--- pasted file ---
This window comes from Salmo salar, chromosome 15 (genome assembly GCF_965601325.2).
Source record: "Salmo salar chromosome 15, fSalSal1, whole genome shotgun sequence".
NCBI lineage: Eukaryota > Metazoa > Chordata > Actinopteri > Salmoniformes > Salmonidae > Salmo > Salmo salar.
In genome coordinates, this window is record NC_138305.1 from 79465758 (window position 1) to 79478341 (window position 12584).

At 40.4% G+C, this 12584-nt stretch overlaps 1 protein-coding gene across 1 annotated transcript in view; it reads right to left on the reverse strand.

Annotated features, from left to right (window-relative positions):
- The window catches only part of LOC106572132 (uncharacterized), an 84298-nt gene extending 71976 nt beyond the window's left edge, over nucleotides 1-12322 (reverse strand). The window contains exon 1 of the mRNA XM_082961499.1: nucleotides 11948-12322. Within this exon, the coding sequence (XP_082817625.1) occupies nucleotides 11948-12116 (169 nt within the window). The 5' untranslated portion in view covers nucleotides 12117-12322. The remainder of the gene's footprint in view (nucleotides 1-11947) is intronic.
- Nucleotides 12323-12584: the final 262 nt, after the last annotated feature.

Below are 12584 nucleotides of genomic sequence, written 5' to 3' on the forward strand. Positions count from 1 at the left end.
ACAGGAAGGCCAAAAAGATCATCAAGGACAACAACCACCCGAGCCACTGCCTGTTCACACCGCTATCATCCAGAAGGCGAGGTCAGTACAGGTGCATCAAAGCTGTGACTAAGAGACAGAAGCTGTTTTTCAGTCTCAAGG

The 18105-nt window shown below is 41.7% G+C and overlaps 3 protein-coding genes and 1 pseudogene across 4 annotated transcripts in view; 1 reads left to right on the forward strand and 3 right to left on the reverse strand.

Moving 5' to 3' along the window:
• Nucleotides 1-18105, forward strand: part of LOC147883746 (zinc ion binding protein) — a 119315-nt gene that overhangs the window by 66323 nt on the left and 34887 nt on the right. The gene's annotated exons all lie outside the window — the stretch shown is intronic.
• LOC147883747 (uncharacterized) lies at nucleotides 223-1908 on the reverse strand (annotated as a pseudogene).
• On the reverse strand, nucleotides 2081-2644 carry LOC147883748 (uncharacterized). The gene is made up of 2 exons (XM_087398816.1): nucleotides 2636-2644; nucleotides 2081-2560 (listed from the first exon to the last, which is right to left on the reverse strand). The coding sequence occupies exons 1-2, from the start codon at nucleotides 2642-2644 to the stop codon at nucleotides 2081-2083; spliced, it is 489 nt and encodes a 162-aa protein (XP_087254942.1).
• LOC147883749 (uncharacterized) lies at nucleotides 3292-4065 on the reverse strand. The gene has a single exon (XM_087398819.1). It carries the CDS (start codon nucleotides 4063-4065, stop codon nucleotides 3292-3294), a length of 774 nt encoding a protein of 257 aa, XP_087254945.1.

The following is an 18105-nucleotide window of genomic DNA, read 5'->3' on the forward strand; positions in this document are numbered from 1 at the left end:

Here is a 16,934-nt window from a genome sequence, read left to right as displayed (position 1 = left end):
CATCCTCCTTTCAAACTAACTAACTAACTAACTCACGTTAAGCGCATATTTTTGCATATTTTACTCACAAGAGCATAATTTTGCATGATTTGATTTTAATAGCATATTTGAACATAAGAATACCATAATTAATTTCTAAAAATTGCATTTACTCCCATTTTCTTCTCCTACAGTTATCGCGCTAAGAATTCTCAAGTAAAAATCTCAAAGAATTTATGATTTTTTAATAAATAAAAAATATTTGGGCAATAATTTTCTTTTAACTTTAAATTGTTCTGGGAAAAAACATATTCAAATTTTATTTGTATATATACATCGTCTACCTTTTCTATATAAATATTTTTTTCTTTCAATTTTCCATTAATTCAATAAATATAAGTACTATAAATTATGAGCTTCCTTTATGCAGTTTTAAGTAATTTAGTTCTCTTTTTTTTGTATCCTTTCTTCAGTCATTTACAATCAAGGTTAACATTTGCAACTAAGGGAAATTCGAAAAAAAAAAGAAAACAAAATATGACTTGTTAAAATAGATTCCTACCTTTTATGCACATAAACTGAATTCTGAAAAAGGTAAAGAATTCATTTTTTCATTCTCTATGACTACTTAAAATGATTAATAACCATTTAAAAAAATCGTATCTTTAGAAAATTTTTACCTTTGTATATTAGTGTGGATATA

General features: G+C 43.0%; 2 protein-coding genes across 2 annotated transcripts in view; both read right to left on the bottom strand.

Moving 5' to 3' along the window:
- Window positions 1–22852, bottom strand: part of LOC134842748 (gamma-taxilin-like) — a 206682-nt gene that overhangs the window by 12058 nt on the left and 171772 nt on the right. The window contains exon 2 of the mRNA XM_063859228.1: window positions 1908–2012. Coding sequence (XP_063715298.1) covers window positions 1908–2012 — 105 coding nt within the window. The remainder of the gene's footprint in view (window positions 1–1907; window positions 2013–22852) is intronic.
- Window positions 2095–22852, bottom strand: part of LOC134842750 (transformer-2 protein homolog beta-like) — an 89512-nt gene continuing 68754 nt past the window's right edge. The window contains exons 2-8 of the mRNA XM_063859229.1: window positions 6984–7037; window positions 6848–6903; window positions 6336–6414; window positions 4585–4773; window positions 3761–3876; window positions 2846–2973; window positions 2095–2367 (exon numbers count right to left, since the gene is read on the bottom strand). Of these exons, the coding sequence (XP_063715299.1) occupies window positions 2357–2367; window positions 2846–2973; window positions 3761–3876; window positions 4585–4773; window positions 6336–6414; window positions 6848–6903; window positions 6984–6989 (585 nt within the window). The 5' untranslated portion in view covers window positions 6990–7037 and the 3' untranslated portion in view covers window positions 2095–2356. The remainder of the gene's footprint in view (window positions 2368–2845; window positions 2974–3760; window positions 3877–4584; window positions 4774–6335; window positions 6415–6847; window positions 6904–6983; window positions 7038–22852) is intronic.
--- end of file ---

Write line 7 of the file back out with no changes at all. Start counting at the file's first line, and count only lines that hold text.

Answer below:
- The window catches only part of LOC106572132 (uncharacterized), an 84298-nt gene extending 71976 nt beyond the window's left edge, over nucleotides 1-12322 (reverse strand). The window contains exon 1 of the mRNA XM_082961499.1: nucleotides 11948-12322. Within this exon, the coding sequence (XP_082817625.1) occupies nucleotides 11948-12116 (169 nt within the window). The 5' untranslated portion in view covers nucleotides 12117-12322. The remainder of the gene's footprint in view (nucleotides 1-11947) is intronic.